The furor about the incident was based on erroneous information. There weren’t thirty-eight people watching Kitty get stabbed to death and doing nothing. There were no actual “eye” witnesses to the stabbings. An investigation later revealed that approximately a dozen people were aware an attack was taking place. Calls were made to the police, but were not given high priority.  The last visible sight of her was her staggering toward her home after the first attack, and at that point, no one knew she had been stabbed. While some who were aware she was being attacked might have decided not to get involved in someone else’s business, some of them did make calls to the police. 

One caller reported after the initial attack that a woman was "beat up, but got up and was staggering around." Nothing was said about her being stabbed. The caller and the police apparently considered it an altercation between a man and a woman who would kiss and make up the next day.

The police and an ambulance arrived at 4:15 a.m., fifty minutes after the attacks began. Kitty Genovese died on the way to the hospital.

Could Kitty Genovese have been saved that night? Possibly. Perhaps if the police and the ambulance had arrived sooner. The story might have had a different ending if the callers could have dialed 9-1-1, but that system was not in place until four years later.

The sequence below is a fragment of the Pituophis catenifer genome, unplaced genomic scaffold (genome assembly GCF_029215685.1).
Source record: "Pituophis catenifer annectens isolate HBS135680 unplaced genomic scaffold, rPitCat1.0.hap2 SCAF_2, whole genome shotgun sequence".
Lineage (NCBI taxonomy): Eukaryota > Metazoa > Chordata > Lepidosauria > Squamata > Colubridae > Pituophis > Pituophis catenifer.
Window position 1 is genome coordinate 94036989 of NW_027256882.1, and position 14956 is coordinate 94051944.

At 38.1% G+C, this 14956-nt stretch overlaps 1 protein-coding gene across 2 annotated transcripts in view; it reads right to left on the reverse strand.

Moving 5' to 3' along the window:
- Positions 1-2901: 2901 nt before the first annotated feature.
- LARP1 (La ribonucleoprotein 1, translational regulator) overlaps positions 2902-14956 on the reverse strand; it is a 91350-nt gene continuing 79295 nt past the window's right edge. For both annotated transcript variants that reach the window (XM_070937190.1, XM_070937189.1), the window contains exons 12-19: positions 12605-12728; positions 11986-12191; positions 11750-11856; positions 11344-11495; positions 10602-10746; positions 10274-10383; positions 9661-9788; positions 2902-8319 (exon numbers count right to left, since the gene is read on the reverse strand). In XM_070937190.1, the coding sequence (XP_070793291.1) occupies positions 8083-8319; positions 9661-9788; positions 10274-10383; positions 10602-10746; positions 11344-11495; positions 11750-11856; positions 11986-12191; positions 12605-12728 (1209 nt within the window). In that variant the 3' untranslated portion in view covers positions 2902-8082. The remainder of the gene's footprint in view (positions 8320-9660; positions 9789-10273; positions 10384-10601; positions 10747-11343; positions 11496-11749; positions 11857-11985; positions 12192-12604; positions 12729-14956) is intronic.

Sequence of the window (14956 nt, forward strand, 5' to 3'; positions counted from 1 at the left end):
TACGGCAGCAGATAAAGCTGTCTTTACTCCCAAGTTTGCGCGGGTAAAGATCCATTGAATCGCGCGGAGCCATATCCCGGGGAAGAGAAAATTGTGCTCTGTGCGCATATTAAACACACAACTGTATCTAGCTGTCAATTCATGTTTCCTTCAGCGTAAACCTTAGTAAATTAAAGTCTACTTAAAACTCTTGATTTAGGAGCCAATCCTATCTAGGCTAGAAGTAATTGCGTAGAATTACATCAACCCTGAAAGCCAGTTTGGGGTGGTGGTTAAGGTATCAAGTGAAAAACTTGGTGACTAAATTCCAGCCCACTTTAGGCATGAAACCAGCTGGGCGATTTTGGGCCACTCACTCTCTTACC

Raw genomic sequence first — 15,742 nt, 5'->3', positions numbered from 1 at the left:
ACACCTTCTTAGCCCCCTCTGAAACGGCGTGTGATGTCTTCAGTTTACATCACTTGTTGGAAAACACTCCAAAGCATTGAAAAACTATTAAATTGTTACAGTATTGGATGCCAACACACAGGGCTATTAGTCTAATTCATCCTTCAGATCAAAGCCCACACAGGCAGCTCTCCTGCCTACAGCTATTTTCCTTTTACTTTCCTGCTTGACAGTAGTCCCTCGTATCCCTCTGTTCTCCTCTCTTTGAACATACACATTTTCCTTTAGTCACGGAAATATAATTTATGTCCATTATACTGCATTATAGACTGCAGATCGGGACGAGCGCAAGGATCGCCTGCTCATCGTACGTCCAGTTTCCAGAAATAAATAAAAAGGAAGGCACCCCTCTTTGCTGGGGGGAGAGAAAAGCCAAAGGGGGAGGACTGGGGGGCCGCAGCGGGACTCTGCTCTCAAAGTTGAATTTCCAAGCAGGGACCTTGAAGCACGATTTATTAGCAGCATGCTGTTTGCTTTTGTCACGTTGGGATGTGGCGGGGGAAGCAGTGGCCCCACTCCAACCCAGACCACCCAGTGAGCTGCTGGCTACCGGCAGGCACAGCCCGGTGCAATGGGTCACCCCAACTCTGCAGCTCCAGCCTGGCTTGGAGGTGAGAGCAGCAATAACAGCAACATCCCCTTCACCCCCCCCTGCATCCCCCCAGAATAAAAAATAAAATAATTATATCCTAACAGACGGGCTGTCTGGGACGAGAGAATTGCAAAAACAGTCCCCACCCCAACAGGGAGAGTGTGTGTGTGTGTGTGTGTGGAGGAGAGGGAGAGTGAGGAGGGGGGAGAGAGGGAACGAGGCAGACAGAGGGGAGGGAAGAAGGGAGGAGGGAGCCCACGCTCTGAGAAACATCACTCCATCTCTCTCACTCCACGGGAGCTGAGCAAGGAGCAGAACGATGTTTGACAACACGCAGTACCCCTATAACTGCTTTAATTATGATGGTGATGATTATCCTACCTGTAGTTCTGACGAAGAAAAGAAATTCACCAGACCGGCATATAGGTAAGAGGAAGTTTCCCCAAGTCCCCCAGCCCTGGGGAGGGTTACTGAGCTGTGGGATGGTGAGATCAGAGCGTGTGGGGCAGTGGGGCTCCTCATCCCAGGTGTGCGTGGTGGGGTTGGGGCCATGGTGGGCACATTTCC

The Man Who Killed Kitty Genovese

The attacker, Winston Moseley, a twenty-nine-year-old man with no criminal record, married with two children, was arrested as he burglarized a house six days later, and he confessed to the murder. His motive? He wanted to “kill a woman.”  He said he got up at two a.m., left his wife asleep at home, and drove around until he found a victim. He further confessed to raping and killing two other women and to as many as forty burglaries. He was sentenced to death on June 15, l964. His sentence was reduced to life imprisonment on the grounds he had not been allowed to argue at his trial that he was medically insane when he killed Kitty. He escaped from prison in 1968 and committed more crimes before surrendering to police. He received two additional fifteen-year sentences.